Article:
"The cattle love it--it tastes like corn!" joked Steve Parabicoli about using reclaimed tertiary wastewater for Maui's thirsty livestock. But Parabicoli, the superintendent of Maui County's water reuse program, is very serious about the importance of sustainable wastewater management.
On Tuesday, Jan. 7, at the Maui Tropical Plantation, members of the Ma'alaea Community Association listened intently as featured speaker Parabicoli introduced them to the history of the science via a presentation entitled, "Waste Water Management 101."
According to Parabicoli, efforts to regulate the dumping of industrial and municipal wastewaters into our nation's oceans, lakes, rivers and streams began in 1972, when the Clean Water Act was first introduced. The goal of this act was to make our waterways swimmable and fishable. The first wastewater reclamation centers in the country were constructed.
There’s no mistaking reused water from potable. All R1 tertiary water reuse pipes, hydrants and spigots are a distinctive purple.
It wasn't until 1993 that wastewater reclamation efforts began in Maui County with the hiring of a water recycling program coordinator. Prior to this, minimally treated wastewater was "injected" into our near-shore reef system.
In 1995, all of Maui's wastewater reclamation centers were upgraded to R1 status and public education and outreach began in earnest.
There are three standards of wastewater treatment--R1is the gold standard. Today, all of Maui County's wastewater facilities are R1 treatment plants, except for the one on Molokai.
R1 water is clean enough to use to irrigate food crops.
According to Parabicoli, "The average individual produces 70 to 100 gallons of wastewater per day."
Multiply this by the number of year-round residents, seasonal residents and the visitors and you can see why Parabicoli is passionate about our "poop." Altogether, Maui County's wastewater reclamation centers process 1.3 billion gallons of effluent per year.
Wastewater arrives at one of the five treatment centers in Maui County as "activated sludge." It is loaded with bacteria from our bodies--many of which are pathogenic-- and first passes through a screen to remove solids.
"If you use them, do not flush 'flushable wipes,'" Parabicoli implored. "They do not breakdown and are a nightmare to deal with at our treatment facilities!"
Once the solids are removed, the water undergoes a range of treatments, including: aeration to increase aerobic digestion by maintain a healthy soup of beneficial bacteria, protozoa, amoeba, flagellates and other single cell organisms; a process to remove excess nitrogen; secondary clarifiers (settling tanks) to further separate out any solids; a sand filtration system; and lastly, in the case of the R1 facilities, sterilization via ultraviolet light.
The end result is what is known as tertiary or R1 water. While not potable (drinkable), it is safe to use for food crops and livestock.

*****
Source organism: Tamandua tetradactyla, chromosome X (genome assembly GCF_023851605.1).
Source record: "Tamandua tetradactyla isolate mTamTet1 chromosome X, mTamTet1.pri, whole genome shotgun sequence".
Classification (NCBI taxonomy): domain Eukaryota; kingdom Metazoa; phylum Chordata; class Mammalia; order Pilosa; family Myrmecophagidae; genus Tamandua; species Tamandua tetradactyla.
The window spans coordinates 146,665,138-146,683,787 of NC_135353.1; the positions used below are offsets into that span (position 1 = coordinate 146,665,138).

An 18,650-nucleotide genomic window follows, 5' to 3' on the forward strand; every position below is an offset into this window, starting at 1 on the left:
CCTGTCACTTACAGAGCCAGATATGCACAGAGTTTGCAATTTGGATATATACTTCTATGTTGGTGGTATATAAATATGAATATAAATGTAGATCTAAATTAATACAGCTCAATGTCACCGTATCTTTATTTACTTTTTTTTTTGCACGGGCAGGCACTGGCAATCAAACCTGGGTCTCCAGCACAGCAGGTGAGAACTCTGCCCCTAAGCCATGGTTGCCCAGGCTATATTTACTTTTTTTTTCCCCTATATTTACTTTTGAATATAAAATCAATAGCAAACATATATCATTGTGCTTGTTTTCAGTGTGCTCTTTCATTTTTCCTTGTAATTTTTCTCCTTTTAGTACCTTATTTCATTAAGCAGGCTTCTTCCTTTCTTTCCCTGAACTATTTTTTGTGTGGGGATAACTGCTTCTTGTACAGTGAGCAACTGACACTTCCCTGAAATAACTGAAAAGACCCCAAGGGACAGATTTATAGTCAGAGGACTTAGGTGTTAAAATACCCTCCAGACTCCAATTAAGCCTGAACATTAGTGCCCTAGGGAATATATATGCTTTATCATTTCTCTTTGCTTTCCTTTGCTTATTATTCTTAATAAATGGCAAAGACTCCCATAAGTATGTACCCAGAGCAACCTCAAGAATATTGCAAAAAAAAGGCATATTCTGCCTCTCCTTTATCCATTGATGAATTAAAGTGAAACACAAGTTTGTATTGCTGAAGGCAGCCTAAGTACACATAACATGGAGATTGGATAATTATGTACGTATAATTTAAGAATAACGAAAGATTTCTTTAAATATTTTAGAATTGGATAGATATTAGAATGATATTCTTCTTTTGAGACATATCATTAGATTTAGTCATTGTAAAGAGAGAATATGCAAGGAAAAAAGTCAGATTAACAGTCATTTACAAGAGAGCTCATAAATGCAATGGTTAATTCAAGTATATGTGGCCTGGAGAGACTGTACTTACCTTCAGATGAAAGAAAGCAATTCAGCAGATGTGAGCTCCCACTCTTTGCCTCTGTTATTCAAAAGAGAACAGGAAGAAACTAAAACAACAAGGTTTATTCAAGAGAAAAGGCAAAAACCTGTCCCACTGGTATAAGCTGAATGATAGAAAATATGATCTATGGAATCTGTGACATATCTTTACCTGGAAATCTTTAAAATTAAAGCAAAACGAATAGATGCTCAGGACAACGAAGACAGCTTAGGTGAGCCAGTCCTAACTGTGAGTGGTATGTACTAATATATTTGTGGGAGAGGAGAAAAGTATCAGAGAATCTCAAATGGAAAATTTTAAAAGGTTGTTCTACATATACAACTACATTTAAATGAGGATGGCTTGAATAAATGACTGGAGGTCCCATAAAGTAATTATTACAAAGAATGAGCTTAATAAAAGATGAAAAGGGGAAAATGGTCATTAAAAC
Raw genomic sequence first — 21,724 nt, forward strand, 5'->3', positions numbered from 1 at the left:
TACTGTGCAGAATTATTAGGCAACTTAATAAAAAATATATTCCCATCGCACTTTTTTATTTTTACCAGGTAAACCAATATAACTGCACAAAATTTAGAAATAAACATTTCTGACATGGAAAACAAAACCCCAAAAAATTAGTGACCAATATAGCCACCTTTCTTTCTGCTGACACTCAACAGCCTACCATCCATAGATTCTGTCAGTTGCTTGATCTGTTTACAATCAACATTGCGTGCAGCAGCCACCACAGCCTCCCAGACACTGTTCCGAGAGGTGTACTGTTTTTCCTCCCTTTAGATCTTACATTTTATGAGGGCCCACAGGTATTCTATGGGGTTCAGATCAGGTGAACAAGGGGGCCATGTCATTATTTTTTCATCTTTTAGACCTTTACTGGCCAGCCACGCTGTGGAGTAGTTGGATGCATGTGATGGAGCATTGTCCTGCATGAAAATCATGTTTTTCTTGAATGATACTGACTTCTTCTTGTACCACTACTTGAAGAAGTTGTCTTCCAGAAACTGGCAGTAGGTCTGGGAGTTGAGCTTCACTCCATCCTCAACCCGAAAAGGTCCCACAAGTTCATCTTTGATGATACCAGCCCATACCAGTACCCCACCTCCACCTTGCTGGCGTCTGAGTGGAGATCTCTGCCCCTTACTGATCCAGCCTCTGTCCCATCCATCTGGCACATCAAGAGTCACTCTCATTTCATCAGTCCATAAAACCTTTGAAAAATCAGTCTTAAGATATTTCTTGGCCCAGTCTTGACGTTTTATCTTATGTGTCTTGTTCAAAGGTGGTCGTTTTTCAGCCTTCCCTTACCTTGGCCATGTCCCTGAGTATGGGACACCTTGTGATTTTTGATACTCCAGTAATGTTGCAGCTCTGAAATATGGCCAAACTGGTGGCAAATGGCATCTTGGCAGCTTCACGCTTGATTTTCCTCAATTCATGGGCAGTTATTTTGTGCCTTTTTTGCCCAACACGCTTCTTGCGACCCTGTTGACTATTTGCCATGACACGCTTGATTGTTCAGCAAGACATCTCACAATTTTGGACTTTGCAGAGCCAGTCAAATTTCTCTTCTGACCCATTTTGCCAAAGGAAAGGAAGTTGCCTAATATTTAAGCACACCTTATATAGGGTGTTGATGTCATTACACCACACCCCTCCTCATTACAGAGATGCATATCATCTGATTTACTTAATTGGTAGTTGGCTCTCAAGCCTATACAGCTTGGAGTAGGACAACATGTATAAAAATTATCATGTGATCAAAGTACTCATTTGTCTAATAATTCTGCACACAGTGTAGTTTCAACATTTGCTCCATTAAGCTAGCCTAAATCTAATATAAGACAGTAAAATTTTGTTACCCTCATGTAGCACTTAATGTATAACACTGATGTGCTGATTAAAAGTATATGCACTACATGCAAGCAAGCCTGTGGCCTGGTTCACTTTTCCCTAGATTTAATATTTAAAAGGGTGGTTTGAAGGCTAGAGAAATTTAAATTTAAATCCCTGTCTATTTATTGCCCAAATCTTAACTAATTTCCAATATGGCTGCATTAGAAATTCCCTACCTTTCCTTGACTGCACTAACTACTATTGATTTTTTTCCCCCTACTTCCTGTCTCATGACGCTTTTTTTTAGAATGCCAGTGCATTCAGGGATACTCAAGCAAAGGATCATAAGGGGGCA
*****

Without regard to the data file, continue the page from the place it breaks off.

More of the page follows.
Despite these efforts, most of the tertiary water Parabicoli and his colleagues are producing is still being injected.
In Lahaina, they are currently reusing 37 percent of it, primarily on golf courses and hotel landscaping in the Ka'anapali resort area. But there are plans in the works to use R1 water to grow sorghum on the West Side to be used as a potential biofuel.
Kihei is currently reusing about 50 percent, supplying tertiary water to large-scale consumers such as Monsanto, Goodfellow Brothers and the Elleair Golf course.
In Kahului, however, only 4 percent of the reclaimed water is being reused, dragging the county's reuse average down to 31 percent per year. The remaining 69 percent of the R1 water is injected deep into our near-shore reefs.
The Kahului facility is adjacent to thousands of acres in sugar production, making HC&S the perfect customer. Due to incentives, R1 water is less expensive, safe to use on food crops, and is readily available. So why isn't the sugar industry on board?
"Without getting too political," Parabicoli told an audience member, "it's likely about water rights."
Anyone who has recently driven to Hana has seen firsthand dry streambeds due to the continued diversion of watersheds by East Maui Irrigation in the service of sugar production.
"If they would use it [R1 water], we wouldn't need to inject it," Parabicoli stated. "What we are talking about is having the potential to return stream flows."
At present, the only island in Maui County currently reusing 100 percent of its reclaimed water is Lana'i.
If Parabicoli had it his way, all of Maui County would quickly follow suit.
Parabicoli said R1 water "may be coming to your neighborhood soon," with plans in the works to expand the infrastructure at the Lahaina Reclamation Center and to continue this trend in South Maui as well.
"We can provide full pressure 24 hours a day," Parabicoli stated.
He assured the members of the Ma'alaea Community Association in attendance there would be no mistaking tertiary water from a potable water source.
"Reused water travels in pipes, hydrants and spigots that are coded purple," said Parabicoli. " Also, no standard hose bibs are allowed."
For something that starts off so nasty, the end results could be pretty sweet, with tremendous payoffs for Maui's industries, community and environment.
For more information on the County of Maui's Wastewater Reclamation Division and wastewater reuse program, go to www.mauicounty.gov/index.aspx?NID=1025.